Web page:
No, Antarctica is NOT “Rapidly Melting”

The BBC, which in September 2018 announced its decision to censor any reports by climate skeptics, continues to propagandize for climate alarmists. On March 12, BBC “Science Correspondent” Jonathan Amos published an alarming article entitled “Greenland and Antarctica ice loss accelerating.” According to Amos, “Earth’s great ice sheets, Greenland and Antarctica, are now losing mass six times faster than they were in the 1990s thanks to warming conditions.”

The BBC was not alone, of course. Generic journalist NPCs around the world ran with the story. The Guardian’s version came with a predictably terrifying subhead “Losses of ice from Greenland and Antarctica are tracking the worst-case climate scenario, scientists warn.” USA Today offered its version on March 16, with a story entitled “Greenland and Antarctica are now melting six times faster than in the 1990s, accelerating sea-level rise.”

The source of these dire statistics was a report in the journal Nature, published in late 2019 and released online on March 12. The key findings were summarized by NASA/JPL, and come down to certain quantitative assertions that invite skeptical analysis.

Perhaps the most alarming sounding statistic was the following, quoting from NASA/JPL:

“The two regions [Greenland and Antarctica] have lost 6.4 trillion tons of ice in three decades; unabated, this rate of melting could cause flooding that affects hundreds of millions of people by 2100.”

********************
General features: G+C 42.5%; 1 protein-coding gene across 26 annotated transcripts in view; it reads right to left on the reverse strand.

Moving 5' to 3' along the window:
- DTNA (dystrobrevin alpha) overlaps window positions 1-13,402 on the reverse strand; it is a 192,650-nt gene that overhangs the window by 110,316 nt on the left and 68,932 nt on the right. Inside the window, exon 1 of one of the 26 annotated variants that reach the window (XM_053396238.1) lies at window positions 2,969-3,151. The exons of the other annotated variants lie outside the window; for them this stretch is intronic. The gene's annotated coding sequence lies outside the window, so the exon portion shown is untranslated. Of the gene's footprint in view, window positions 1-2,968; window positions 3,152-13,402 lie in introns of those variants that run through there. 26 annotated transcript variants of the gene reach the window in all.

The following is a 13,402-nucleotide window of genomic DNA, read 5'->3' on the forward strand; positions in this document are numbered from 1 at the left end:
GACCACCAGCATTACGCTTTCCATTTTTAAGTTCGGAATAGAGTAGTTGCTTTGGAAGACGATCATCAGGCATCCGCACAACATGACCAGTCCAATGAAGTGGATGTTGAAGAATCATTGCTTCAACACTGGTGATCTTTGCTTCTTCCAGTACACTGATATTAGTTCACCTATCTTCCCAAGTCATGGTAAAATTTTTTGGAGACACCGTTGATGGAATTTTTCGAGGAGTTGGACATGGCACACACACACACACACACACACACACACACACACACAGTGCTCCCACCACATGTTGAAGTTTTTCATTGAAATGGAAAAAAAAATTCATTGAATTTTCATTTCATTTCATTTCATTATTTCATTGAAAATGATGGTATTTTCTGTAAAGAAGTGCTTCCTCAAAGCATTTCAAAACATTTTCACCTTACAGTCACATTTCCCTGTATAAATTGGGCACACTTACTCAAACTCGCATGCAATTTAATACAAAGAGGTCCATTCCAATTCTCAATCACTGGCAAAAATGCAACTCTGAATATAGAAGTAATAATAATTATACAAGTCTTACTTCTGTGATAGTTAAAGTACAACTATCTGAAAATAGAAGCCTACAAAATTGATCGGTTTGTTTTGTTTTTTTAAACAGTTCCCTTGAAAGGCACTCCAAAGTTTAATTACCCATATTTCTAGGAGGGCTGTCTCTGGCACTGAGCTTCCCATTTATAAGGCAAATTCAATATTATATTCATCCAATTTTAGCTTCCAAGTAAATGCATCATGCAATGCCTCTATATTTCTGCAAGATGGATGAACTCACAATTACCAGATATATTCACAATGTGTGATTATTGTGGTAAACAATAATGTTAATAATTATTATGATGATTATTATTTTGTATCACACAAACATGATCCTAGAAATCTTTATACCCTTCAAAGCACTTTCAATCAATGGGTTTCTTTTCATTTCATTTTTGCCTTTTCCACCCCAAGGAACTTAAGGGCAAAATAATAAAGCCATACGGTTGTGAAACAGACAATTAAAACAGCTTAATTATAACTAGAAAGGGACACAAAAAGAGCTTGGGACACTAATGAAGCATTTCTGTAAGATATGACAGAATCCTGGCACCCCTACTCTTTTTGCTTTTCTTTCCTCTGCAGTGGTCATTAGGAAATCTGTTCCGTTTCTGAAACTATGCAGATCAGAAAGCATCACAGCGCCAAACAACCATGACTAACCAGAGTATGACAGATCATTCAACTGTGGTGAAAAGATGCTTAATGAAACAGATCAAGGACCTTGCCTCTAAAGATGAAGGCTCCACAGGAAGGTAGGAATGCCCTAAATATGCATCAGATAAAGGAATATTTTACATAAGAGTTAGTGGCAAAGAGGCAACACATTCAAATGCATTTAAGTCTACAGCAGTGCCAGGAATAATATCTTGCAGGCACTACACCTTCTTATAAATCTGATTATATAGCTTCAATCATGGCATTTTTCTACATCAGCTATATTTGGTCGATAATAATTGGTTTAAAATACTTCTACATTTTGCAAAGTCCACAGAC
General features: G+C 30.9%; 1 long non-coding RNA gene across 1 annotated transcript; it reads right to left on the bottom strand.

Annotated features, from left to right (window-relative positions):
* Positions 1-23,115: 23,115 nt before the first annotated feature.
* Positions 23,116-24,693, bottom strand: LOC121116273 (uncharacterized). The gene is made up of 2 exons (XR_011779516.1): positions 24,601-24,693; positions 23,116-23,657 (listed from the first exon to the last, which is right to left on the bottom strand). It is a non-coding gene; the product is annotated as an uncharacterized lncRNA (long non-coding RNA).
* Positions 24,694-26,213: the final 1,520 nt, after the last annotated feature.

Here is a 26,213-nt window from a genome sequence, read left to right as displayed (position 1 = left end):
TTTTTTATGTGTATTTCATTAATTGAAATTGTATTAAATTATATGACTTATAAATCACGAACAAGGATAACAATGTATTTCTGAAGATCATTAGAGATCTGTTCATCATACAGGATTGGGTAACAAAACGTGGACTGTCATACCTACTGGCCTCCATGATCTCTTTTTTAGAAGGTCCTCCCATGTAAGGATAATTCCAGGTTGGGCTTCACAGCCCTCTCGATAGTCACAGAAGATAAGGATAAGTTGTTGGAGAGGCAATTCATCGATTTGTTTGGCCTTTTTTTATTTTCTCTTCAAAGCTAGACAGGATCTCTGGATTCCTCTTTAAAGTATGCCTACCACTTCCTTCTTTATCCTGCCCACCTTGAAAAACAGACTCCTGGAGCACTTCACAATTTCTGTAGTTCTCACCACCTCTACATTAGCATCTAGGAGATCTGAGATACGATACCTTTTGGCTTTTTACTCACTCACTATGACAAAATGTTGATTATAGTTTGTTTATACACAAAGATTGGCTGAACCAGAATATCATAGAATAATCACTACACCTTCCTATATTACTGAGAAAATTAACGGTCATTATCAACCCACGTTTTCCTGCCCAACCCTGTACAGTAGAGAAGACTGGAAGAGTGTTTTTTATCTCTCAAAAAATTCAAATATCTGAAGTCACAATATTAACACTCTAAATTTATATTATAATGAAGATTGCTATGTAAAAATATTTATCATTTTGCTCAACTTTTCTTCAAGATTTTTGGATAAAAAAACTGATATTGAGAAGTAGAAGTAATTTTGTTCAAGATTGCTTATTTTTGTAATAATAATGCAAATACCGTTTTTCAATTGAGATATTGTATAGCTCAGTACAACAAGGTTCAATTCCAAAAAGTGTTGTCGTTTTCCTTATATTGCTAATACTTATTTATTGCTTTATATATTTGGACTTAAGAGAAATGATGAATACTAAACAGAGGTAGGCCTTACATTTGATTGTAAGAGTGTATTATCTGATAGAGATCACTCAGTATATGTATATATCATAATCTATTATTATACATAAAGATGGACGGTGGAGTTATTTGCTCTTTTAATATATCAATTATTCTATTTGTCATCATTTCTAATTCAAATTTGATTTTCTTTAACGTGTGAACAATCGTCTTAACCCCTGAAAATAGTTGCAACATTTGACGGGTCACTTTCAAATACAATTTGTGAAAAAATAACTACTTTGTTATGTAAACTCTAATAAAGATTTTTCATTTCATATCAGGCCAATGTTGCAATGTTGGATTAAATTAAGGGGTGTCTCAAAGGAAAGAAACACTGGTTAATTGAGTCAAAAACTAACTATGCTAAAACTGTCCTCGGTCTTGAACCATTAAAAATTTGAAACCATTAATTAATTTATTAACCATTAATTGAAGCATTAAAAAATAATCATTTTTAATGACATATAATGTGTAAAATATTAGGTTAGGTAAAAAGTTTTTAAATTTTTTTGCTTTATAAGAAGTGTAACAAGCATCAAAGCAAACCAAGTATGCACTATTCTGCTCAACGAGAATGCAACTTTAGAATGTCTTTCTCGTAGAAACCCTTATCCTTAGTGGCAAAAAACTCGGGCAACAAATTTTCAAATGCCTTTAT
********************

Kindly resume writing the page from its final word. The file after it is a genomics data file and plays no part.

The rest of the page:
This sounds like a lot of ice. “6.4 trillion tons.” But it’s not. This equates to 6,400 billion […] Read More

How California Can Do Its Part to Stop Sea Level Rise

California is a global leader in fighting climate change. California’s citizens consistently have supported cutting edge technologies to wean their state off fossil fuel and nuclear power, and are on track to be using 100 percent renewable energy by 2050. But is this enough? How else can Californians do their part? What more can they do to set a fine example to the rest of the world?

Clearly, more can be done. So why not flood California’s Great Central Valley, sequestering billions of gallons of ocean water that might otherwise be endangering coastlines around the world?

The feasibility of such an endeavor is hardly a pipe dream. One great dam, extending south from the Marin Headlands across the Golden Gate, plumb into the mountainous ramparts of the tony Pacific Heights neighborhood in San Francisco, would easily permit the establishment of a gigantic lake, over 1,000 feet deep, to extend from majestic Mt. Shasta in the north to the red rock Tehachapi Mountains far to the south. For nearly 500 miles from north to south, and 150 miles or more from east to west, this gigantic reservoir could absorb 100 percent of California’s precipitation and storm runoff for decades, slowing the rise of our expanding oceans.

At the same time, Californians can quickly harvest the “low-hanging fruit” of seawater sequestration, by flooding the Imperial Valley. Since much of the Imperial Valley is below sea level, all it would take would be a pipeline, siphoning water out of the ocean off the […] Read More